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The 21st amendment of the United States Constitution: Analytical Essay

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The 21st amendment of the United States Constitution was proposed and put into action by Congress and Franklin D. Roosevelt. It was officially ratified on December 5th, 1933. There were many reasons the 21st amendment was created. In 1920, prohibition movements reached the highest because during this period Congress ratified the 18th amendment, which prohibited the manufacture, transportation, and sale of alcohol. The purpose of enforcing the 18th amendment was to help reduce crime and corruption, solve social issues, and improve health and hygiene in America. However, the effects of the 18th amendment were the opposite of it was originally supposed to do. For example, it led to the illegal production and sale of alcohol which was known as bootlegging. Also, more organized crime was another result of the amendment. Small-time operators were eventually facing competition from organized crime. Criminal mobs fought each other for market control using murder and violence. Bootleggers ended up making their alcohol products carelessly. These products often contained lead toxins, creosote, and even embalming fluid. As a result, consumers sometimes had blindness, paralysis, and even painful death. These negative impacts on bootlegging led many drinkers to switch to more dangerous substances such as cocaine, opium, hair tonic, and sterno (“liquid heat”). These people would have unlikely consumed these substances if prohibition was absent.

Corruption wise, bootleggers and moonshiners found it necessary to payoff police, sheriffs, and Prohibition Bureau agents which was a business cost. In many towns and cities corruption reached police chiefs, prosecutors, mayors, magistrates, city council members, city commissioners, and others. The widespread corruption of officials produced disrespect for law and prohibition. If bribes did not succeed or became too extravagant, violence and murder would happen. Prohibition also encouraged heavy or abusive drinking. Instead of drinking alcohol at dinner or occasionally, people would guzzle it down when they had the opportunity, since alcohol was prohibited. In addition, prohibition prevented states of needed revenue. This caused increased expenses for the criminal justice system and a governmental study found that two-thirds of all federal expenditures on law enforcement involved prohibition. The 18th amendment was the main reason why the 21st amendment was established.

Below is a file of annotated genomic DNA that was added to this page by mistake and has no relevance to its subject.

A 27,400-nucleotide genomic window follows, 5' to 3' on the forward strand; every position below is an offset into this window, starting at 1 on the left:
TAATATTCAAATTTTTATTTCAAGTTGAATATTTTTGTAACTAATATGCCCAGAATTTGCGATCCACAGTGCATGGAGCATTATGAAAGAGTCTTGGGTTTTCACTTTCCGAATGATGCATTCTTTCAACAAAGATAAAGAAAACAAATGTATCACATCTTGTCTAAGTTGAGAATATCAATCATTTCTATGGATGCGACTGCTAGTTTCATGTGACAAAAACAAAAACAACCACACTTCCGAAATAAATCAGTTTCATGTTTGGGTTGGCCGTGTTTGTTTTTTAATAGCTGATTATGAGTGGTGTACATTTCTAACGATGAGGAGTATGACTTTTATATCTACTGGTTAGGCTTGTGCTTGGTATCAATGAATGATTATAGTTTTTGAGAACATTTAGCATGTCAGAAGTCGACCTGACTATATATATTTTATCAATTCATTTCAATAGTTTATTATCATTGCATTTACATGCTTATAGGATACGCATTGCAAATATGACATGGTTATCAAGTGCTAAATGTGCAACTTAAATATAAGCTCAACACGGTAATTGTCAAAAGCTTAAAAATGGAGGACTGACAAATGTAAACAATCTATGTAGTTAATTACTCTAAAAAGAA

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After eight months of the 18th amendment’s ratification, Congress passed the Volstead Act which helped enforce prohibition. However, federal agents and police had difficulty implementing these enforcements with the rise of bootleggers, crime, corruption, and dangers to consumers. On February 20th, 1933, Congress proposed the 21st amendment, aimed at revoking prohibition of alcohol and in the month of April President Franklin D. Roosevelt signed the Cullen-Harrison Act, which amended the prohibition-based Volstead Act to permit the manufacturing and sale of low-alcohol beer and wines. Ratification of the 21st amendment was completed on December 5th, 1933. As a result of the 21st amendment being created, the 18th amendment ended up being repealed and terminated the prohibition of alcohol.

Even though the 21st amendment peaked long time ago in the 1930s, there is still recent information about it today. The 21st amendment ended prohibition and gave states broad power to regulate alcoholic beverages.

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The 21st amendment of the United States Constitution: Analytical Essay. [online]. Available at: <https://edubirdie.com/examples/the-21st-amendment-of-the-united-states-constitution-analytical-essay/> [Accessed 29 Sept. 2022].
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